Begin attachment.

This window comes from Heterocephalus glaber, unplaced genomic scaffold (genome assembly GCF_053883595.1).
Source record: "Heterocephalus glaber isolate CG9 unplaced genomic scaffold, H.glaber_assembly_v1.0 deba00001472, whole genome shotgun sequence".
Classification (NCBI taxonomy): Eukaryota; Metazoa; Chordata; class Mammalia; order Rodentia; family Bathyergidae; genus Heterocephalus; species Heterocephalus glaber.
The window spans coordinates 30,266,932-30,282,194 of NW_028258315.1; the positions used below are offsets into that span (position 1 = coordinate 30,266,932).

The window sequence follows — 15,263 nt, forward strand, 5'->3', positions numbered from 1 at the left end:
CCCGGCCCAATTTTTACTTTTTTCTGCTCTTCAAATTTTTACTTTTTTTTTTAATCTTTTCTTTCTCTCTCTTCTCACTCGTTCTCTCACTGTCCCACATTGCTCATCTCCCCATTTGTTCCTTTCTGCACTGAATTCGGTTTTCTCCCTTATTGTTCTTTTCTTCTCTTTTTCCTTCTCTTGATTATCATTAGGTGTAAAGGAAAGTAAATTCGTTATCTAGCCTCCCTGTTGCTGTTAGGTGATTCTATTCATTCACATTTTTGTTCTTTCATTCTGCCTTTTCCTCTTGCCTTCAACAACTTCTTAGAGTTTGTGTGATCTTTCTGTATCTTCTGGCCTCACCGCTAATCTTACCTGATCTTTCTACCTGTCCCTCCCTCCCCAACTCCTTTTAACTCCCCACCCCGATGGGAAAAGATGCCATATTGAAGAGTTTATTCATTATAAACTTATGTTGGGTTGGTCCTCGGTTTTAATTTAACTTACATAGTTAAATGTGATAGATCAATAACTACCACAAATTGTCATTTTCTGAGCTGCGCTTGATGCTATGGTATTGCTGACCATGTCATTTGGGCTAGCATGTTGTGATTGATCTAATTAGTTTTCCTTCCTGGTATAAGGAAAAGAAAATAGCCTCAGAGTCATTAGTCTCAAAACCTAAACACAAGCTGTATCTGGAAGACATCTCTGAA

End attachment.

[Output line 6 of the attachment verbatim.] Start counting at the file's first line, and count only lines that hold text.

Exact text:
CCCGGCCCAATTTTTACTTTTTTCTGCTCTTCAAATTTTTACTTTTTTTTTTAATCTTTTCTTTCTCTCTCTTCTCACTCGTTCTCTCACTGTCCCACATTGCTCATCTCCCCATTTGTTCCTTTCTGCACTGAATTCGGTTTTCTCCCTTATTGTTCTTTTCTTCTCTTTTTCCTTCTCTTGATTATCATTAGGTGTAAAGGAAAGTAAATTCGTTATCTAGCCTCCCTGTTGCTGTTAGGTGATTCTATTCATTCACATTTTTGTTCTTTCATTCTGCCTTTTCCTCTTGCCTTCAACAACTTCTTAGAGTTTGTGTGATCTTTCTGTATCTTCTGGCCTCACCGCTAATCTTACCTGATCTTTCTACCTGTCCCTCCCTCCCCAACTCCTTTTAACTCCCCACCCCGATGGGAAAAGATGCCATATTGAAGAGTTTATTCATTATAAACTTATGTTGGGTTGGTCCTCGGTTTTAATTTAACTTACATAGTTAAATGTGATAGATCAATAACTACCACAAATTGTCATTTTCTGAGCTGCGCTTGATGCTATGGTATTGCTGACCATGTCATTTGGGCTAGCATGTTGTGATTGATCTAATTAGTTTTCCTTCCTGGTATAAGGAAAAGAAAATAGCCTCAGAGTCATTAGTCTCAAAACCTAAACACAAGCTGTATCTGGAAGACATCTCTGAA